This article is part of our special report How will big data change insurance?.
The threat of extreme weather caused by climate change and the challenges it can pose to EU citizens and insurers were highlighted again last week by the floods in France, which killed four and cost millions.
French Prime Minister Manuel Valls on Monday (6 June) announced emergency help worth millions of euros for those who “lost everything” in the floods in Paris and beyond.
Last week, floods also struck Bavaria, killing six, and leaving about 9,000 homes without power. Three people in the neighbouring state of Baden-Württemberg also died.
In Bavaria, the damage is over €1bn already and the state government is pushing for a mandatory insurance scheme.
Earlier, floods in Britain in 2014 resulted in banks offering victims three month mortgage repayment holidays, as businesses and homeowners struggled to cope with the cost.
Insurance coverage is not keeping pace with the growing frequency of climate impacts such as extreme weather, according to E3G, an environmental think tank.
There is more and more scientific evidence for the links between global warming and more frequent and worse natural disasters.
According to data collected by the Munich RE reinsurance company’s 2015 report, the number of weather related loss events in Europe has grown steadily over the last 35 years since 1980. Insured losses have also increased over that period.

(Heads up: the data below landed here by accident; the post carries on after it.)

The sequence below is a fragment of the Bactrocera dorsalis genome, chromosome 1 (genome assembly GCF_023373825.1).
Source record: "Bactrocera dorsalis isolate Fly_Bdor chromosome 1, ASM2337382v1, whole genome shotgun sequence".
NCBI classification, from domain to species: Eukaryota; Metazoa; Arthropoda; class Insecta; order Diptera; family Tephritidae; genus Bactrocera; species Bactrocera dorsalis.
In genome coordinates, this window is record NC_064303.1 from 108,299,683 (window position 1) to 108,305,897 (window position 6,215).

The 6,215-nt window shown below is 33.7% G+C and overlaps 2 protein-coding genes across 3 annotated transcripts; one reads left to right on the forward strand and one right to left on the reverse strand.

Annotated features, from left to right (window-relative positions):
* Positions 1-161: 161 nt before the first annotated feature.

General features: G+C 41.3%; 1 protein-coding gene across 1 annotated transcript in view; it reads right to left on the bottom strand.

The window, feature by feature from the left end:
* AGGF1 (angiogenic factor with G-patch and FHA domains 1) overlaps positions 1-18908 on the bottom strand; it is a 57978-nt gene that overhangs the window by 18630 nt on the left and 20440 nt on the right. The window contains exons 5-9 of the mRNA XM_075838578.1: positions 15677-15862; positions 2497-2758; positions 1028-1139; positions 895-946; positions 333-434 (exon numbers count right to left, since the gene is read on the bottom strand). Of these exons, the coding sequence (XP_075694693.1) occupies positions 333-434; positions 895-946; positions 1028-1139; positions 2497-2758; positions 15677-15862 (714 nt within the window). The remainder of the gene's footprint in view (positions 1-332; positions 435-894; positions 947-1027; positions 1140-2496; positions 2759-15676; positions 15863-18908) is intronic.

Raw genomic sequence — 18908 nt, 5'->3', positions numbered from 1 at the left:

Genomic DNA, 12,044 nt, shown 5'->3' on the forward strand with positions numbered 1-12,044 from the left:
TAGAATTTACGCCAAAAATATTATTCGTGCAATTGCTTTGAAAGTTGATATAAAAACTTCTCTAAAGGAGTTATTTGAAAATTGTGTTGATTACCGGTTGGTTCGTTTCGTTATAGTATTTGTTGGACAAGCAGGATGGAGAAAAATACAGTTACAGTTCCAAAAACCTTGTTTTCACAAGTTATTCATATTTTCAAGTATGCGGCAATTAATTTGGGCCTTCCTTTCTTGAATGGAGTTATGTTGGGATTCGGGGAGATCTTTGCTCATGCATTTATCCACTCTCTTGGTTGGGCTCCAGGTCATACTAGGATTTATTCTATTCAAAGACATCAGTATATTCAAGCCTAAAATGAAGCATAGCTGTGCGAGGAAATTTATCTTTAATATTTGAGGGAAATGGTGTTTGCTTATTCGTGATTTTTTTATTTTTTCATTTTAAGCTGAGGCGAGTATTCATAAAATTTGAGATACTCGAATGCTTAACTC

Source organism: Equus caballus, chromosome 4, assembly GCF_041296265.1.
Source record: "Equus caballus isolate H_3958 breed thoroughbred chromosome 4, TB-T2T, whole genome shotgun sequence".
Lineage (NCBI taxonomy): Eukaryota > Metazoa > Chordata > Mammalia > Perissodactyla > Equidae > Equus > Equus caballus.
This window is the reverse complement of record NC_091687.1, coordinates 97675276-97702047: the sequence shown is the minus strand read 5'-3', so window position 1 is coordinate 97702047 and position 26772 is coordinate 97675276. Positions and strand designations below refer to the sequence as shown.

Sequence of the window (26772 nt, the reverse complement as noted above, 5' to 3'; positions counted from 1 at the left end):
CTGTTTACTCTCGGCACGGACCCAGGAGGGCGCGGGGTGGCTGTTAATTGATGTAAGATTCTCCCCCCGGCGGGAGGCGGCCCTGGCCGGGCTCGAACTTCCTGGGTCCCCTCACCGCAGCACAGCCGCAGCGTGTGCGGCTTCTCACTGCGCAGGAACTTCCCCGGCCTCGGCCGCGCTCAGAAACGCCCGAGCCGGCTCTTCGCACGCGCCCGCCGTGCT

And it is not just flooding putting pressure on premiums in Europe.
The report read, “The highest losses from heatwave and drought […] were caused by the hot, dry summer in Europe. The overall loss totalled some 1.9bn; only about a tenth of this was insured.”
Insurance industry sources told euractiv.com that the growing frequency of climate-related claims would result in higher claims and ultimately less affordable premiums.
“Climate change could prove to be an existential threat if not handled properly,” said one industry insider.
“We could not guarantee insurability. It would increase risk to a considerable degree,” said the source, who preferred not to be named.
That was denied by Robert Dickie, CTO of Zurich Insurance.
He said, “I don’t think anyone is uninsurable. Pricing may become less attractive to the client. There is always someone willing to insure, depending on risk appetite.
“There are a number of people coming into the industry because people see insurance as a good return and are prepared to take on and commit to underwriting the risk.”
Rosalind Cook, of E3G, warned that the liabilities of some insurers could lead to costs being passed to the taxpayer.
Mark Carney, the governor of the Bank of England, has highlighted the risk of financial shocks to insurers if climate risk grows much further.
The European Commission has also begun to look into the issue of liability as part of its work on the Capital Markets Union. Separately, the executive’s climate action department held a stakeholder workshop with insurers to get their opinion ahead of the 2017 review of its climate adaptation strategy.
Taxpayer on the hook?
That raises concerns that if insurers do stop insuring, the costs of climate damage could be passed onto the taxpayer through municipal and national governments.